Julius Genachowski, Chairman of the FCC, gave a speech on March 22 in which he stated that "Right now we're moving forward on broadband data roaming, with a vote scheduled at our next Commission meeting."

Julius GenachowskiGenachowski (at left) continued that "Voice roaming has promoted competition and has been an important spur to the dramatic uptake in mobile devices and investment in mobile networks. Consumers everywhere want the ability to roam anywhere, and they want it for all of their basic mobile services, whether it抯 a voice call, an online check of out-of-town scores, or access to web job postings or health information. Many mobile providers need roaming arrangements to be competitive."

He added that "While we're still working through details of a data-roaming framework, I believe the core proposition is beyond dispute: healthy competition produces greater innovation and investment, lower prices, and better service."

The NCTA stated in a release that "We commend Chairman Genachowski for moving forward on the important issue of wireless data roaming. As new entrants look to expand consumer choice for wireless Internet access service using licensed spectrum, enforceable roaming rights enable competitors to offer a nationwide service and compete with incumbent providers."

This proceeding is WT Docket No. 05-265.

Other Agenda Items. The FCC is also scheduled to adopt a Declaratory Ruling (DR), Notice of Proposed Rulemaking (NPRM), and Order regarding signal boosters.

The FCC is also scheduled to adopt a R&O adopting rules regarding fraud and abuse in the provision of video relay service (VRS), and a Further NPRM that "proposes to require all VRS providers to obtain certification from the FCC under new, tighter certification procedures in order to receive compensation from the TRS Fund".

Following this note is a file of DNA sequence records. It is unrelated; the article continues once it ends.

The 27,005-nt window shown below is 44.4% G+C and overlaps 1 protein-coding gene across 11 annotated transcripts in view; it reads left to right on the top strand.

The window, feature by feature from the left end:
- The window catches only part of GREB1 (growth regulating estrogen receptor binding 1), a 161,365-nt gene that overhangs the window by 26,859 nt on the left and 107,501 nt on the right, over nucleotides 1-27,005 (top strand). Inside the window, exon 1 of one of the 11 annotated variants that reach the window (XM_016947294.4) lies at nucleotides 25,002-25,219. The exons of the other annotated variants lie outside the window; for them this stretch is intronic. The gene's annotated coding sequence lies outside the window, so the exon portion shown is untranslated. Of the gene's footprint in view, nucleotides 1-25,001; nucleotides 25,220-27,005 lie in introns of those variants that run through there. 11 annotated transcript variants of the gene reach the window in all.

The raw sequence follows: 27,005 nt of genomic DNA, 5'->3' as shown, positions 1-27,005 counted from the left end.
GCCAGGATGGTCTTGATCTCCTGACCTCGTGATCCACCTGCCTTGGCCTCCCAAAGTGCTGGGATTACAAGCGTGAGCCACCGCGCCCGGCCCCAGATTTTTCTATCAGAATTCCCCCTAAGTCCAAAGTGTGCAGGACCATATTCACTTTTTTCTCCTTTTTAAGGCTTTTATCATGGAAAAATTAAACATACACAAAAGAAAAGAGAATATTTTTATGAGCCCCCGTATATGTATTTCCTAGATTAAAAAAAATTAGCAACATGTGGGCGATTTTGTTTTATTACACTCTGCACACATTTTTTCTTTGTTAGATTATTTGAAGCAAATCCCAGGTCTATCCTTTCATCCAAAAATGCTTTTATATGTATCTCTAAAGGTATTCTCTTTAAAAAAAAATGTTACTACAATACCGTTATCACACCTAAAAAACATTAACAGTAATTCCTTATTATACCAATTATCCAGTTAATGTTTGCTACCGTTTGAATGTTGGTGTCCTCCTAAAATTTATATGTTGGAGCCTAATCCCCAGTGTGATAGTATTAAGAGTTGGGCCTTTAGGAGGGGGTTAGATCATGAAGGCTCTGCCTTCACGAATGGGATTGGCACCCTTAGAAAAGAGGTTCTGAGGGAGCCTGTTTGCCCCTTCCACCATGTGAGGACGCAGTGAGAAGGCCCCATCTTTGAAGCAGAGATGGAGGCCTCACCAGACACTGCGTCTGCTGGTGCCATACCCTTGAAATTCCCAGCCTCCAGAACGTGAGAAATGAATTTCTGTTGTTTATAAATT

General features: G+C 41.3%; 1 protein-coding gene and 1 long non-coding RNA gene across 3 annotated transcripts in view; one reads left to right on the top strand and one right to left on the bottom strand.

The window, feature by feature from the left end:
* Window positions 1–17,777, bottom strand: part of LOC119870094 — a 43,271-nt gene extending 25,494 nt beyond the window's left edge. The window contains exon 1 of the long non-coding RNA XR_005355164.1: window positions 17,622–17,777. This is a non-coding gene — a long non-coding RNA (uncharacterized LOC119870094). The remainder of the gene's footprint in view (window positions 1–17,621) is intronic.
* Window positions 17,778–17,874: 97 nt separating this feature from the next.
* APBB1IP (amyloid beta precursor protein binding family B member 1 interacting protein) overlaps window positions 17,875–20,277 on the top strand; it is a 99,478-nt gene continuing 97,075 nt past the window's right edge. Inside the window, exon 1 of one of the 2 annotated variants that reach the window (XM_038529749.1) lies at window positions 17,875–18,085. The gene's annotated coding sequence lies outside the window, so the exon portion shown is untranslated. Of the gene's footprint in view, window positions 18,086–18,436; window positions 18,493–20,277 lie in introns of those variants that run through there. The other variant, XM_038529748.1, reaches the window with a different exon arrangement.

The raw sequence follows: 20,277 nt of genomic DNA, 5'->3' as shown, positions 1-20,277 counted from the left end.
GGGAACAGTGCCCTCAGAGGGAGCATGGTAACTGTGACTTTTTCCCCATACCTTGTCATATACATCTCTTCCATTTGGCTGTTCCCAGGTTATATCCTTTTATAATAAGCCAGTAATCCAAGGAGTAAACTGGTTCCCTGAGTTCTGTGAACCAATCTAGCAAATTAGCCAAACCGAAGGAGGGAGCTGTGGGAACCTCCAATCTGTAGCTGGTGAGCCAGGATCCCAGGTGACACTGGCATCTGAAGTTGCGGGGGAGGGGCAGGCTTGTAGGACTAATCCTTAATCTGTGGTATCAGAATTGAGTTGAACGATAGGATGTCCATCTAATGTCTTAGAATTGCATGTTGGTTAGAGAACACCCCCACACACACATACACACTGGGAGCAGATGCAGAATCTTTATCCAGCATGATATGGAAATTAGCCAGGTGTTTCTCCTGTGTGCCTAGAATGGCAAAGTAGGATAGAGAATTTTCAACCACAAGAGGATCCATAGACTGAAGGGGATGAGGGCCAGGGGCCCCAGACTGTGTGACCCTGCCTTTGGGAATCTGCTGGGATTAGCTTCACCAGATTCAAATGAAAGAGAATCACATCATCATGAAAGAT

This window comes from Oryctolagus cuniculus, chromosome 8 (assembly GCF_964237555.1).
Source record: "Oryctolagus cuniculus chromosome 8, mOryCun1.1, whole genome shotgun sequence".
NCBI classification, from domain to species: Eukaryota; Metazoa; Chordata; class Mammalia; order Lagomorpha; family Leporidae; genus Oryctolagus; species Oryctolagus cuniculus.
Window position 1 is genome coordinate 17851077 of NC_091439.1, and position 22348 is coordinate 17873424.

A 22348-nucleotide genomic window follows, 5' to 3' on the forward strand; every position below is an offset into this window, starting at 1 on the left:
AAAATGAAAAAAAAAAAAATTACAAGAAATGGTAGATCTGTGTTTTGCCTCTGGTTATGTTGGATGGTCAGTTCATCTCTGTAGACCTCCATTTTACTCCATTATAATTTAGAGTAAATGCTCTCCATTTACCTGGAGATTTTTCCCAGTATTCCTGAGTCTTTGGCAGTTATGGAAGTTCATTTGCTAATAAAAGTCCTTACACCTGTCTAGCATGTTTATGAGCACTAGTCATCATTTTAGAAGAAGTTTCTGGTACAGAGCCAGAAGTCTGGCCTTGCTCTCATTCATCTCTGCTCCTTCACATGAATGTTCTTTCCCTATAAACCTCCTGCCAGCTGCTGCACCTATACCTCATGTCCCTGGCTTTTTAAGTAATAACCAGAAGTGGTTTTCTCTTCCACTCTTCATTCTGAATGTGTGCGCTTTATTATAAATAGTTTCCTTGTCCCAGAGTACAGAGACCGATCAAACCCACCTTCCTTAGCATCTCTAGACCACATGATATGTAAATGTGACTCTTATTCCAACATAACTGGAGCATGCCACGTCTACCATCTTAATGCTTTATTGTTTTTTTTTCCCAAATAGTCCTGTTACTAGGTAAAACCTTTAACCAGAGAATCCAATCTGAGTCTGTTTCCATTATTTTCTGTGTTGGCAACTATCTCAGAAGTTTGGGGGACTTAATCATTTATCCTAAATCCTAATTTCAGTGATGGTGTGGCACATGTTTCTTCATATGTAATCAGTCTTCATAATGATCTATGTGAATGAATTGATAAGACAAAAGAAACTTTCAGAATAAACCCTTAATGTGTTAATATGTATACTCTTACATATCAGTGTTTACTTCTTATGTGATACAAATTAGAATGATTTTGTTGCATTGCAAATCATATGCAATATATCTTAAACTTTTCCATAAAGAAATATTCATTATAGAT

Finally, the FCC is scheduled to adopt a NOI regarding "existing reliability standards for communications networks, including broadband networks, and ways to further strengthen the reliability and continuity of communications networks to avoid disruptions of service during major emergencies, such as large-scale natural and man-made disasters".

People and Appointments

3/23. Joe Waz will retire from Comcast. See also, statement by Kyle McSlarrow (NCTA) and statement by Gigi Sohn (Public Knowledge).

3/23. Bertrand Serlet, Apple抯 SVP Mac Software Engineering, will leave Apple after 22 years. He will be replaced by Craig Federighi. See, Apple release.

3/23. Marvin Ammori joined the New America Foundation (NAF) as a Legal Fellow. See, NAF release. On March 23, 2011 he published two pieces in his personal web site on the denial by the U.S. District Court (SDNY) on March 22 of the motion to approve the class action settlement in the Google Books litigation. See, piece titled "Google Books Settlement: Copyright, Congress, and Information Monopolies" and piece titled "Google Book Settlement Rejected: Initial Summary".